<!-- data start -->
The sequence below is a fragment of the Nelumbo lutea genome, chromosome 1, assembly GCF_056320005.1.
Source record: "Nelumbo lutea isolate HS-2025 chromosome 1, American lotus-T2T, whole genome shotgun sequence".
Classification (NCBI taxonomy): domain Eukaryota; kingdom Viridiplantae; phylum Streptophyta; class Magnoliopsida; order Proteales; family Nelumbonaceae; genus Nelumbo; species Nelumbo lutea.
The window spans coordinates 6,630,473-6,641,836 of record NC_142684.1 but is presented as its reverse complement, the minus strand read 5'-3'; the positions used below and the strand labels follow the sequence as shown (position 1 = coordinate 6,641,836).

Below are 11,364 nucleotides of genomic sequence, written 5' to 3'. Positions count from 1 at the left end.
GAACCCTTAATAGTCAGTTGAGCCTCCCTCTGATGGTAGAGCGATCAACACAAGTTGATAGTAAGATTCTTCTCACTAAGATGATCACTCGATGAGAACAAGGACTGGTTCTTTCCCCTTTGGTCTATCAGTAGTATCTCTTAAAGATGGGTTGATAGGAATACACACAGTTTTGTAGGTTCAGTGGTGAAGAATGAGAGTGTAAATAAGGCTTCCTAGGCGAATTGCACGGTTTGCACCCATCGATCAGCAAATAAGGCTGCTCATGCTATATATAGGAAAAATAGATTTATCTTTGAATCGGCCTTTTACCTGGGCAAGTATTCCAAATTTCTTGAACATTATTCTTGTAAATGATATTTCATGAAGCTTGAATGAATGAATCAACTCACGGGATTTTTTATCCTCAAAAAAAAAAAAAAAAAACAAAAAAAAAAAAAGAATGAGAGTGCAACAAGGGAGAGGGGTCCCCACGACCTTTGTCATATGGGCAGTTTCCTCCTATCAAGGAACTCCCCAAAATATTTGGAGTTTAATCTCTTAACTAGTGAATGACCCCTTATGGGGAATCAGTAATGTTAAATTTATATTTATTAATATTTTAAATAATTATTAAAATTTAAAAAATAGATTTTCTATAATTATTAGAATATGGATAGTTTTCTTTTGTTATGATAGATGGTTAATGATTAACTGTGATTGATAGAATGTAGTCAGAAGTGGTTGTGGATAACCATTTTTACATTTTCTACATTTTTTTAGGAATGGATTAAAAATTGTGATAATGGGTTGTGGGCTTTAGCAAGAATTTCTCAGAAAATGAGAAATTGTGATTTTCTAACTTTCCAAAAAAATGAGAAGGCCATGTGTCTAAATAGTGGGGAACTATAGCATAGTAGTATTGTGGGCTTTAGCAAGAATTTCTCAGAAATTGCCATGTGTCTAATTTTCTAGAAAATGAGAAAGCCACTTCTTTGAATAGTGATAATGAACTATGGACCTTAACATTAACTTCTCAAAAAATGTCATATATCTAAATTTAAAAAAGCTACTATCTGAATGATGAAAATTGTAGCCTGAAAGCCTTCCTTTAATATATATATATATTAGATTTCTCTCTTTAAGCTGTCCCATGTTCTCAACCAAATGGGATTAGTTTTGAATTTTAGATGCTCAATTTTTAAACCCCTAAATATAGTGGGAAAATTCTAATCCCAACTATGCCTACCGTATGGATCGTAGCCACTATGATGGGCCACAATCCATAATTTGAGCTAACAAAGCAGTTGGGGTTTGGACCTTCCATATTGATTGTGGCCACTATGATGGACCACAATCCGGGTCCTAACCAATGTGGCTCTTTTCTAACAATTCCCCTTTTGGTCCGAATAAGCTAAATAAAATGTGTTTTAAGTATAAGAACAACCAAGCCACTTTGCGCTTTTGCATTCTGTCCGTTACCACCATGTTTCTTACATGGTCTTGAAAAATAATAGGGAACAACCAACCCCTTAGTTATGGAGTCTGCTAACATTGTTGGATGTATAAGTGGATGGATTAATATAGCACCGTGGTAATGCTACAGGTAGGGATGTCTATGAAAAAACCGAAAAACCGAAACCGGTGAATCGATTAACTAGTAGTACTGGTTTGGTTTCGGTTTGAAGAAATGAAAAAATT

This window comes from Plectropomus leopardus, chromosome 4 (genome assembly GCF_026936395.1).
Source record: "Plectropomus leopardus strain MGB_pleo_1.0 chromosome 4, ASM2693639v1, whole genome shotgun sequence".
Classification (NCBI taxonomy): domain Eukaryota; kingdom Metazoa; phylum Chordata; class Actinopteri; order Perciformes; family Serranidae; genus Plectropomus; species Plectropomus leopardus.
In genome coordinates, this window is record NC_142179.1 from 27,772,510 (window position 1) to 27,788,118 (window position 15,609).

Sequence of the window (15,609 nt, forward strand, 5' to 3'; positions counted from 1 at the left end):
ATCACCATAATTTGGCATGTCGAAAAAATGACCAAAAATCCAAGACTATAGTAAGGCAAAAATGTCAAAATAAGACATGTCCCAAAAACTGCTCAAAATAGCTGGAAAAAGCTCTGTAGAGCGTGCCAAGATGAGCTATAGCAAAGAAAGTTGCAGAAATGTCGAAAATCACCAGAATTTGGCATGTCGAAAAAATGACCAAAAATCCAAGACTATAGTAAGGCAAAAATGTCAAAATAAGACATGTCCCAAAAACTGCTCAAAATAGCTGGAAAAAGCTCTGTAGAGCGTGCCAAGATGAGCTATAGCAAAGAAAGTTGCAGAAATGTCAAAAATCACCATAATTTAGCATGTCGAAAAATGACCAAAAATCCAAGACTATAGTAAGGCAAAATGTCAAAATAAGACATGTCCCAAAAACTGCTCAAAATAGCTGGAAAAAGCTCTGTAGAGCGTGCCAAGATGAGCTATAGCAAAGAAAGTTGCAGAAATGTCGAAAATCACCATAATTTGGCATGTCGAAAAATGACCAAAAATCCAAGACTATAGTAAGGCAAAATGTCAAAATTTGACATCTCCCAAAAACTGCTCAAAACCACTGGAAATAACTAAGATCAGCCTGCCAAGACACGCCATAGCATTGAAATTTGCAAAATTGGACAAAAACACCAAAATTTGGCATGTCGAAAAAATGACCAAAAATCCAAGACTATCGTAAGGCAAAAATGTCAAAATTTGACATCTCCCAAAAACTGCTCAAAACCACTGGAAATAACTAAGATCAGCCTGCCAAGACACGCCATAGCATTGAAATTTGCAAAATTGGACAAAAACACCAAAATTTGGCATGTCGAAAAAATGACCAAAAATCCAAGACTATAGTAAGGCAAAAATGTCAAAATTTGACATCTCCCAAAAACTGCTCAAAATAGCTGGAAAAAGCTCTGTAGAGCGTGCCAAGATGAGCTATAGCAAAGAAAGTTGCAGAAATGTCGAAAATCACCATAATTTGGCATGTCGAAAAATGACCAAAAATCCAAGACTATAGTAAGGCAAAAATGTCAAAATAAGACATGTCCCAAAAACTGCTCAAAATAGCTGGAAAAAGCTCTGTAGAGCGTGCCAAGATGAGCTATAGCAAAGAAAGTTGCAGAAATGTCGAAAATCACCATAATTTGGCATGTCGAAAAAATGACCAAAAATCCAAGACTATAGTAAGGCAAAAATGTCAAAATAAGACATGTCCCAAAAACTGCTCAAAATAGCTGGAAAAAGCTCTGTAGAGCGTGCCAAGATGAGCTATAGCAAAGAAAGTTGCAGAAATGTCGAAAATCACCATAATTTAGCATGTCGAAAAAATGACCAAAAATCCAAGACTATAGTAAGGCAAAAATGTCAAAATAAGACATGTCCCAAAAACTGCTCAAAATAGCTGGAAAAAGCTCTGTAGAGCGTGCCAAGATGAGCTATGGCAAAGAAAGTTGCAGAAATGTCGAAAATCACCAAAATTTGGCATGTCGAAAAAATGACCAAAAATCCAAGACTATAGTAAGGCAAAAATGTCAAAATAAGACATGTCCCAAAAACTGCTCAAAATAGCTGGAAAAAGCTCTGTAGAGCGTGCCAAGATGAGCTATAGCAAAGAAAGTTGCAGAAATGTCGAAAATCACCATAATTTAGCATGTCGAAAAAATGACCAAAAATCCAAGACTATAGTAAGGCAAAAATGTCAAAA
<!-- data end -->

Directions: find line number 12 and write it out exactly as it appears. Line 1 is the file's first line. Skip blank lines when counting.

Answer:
ATCACCATAATTTGGCATGTCGAAAAAATGACCAAAAATCCAAGACTATAGTAAGGCAAAAATGTCAAAATAAGACATGTCCCAAAAACTGCTCAAAATAGCTGGAAAAAGCTCTGTAGAGCGTGCCAAGATGAGCTATAGCAAAGAAAGTTGCAGAAATGTCGAAAATCACCAGAATTTGGCATGTCGAAAAAATGACCAAAAATCCAAGACTATAGTAAGGCAAAAATGTCAAAATAAGACATGTCCCAAAAACTGCTCAAAATAGCTGGAAAAAGCTCTGTAGAGCGTGCCAAGATGAGCTATAGCAAAGAAAGTTGCAGAAATGTCAAAAATCACCATAATTTAGCATGTCGAAAAATGACCAAAAATCCAAGACTATAGTAAGGCAAAATGTCAAAATAAGACATGTCCCAAAAACTGCTCAAAATAGCTGGAAAAAGCTCTGTAGAGCGTGCCAAGATGAGCTATAGCAAAGAAAGTTGCAGAAATGTCGAAAATCACCATAATTTGGCATGTCGAAAAATGACCAAAAATCCAAGACTATAGTAAGGCAAAATGTCAAAATTTGACATCTCCCAAAAACTGCTCAAAACCACTGGAAATAACTAAGATCAGCCTGCCAAGACACGCCATAGCATTGAAATTTGCAAAATTGGACAAAAACACCAAAATTTGGCATGTCGAAAAAATGACCAAAAATCCAAGACTATCGTAAGGCAAAAATGTCAAAATTTGACATCTCCCAAAAACTGCTCAAAACCACTGGAAATAACTAAGATCAGCCTGCCAAGACACGCCATAGCATTGAAATTTGCAAAATTGGACAAAAACACCAAAATTTGGCATGTCGAAAAAATGACCAAAAATCCAAGACTATAGTAAGGCAAAAATGTCAAAATTTGACATCTCCCAAAAACTGCTCAAAATAGCTGGAAAAAGCTCTGTAGAGCGTGCCAAGATGAGCTATAGCAAAGAAAGTTGCAGAAATGTCGAAAATCACCATAATTTGGCATGTCGAAAAATGACCAAAAATCCAAGACTATAGTAAGGCAAAAATGTCAAAATAAGACATGTCCCAAAAACTGCTCAAAATAGCTGGAAAAAGCTCTGTAGAGCGTGCCAAGATGAGCTATAGCAAAGAAAGTTGCAGAAATGTCGAAAATCACCATAATTTGGCATGTCGAAAAAATGACCAAAAATCCAAGACTATAGTAAGGCAAAAATGTCAAAATAAGACATGTCCCAAAAACTGCTCAAAATAGCTGGAAAAAGCTCTGTAGAGCGTGCCAAGATGAGCTATAGCAAAGAAAGTTGCAGAAATGTCGAAAATCACCATAATTTAGCATGTCGAAAAAATGACCAAAAATCCAAGACTATAGTAAGGCAAAAATGTCAAAATAAGACATGTCCCAAAAACTGCTCAAAATAGCTGGAAAAAGCTCTGTAGAGCGTGCCAAGATGAGCTATGGCAAAGAAAGTTGCAGAAATGTCGAAAATCACCAAAATTTGGCATGTCGAAAAAATGACCAAAAATCCAAGACTATAGTAAGGCAAAAATGTCAAAATAAGACATGTCCCAAAAACTGCTCAAAATAGCTGGAAAAAGCTCTGTAGAGCGTGCCAAGATGAGCTATAGCAAAGAAAGTTGCAGAAATGTCGAAAATCACCATAATTTAGCATGTCGAAAAAATGACCAAAAATCCAAGACTATAGTAAGGCAAAAATGTCAAAA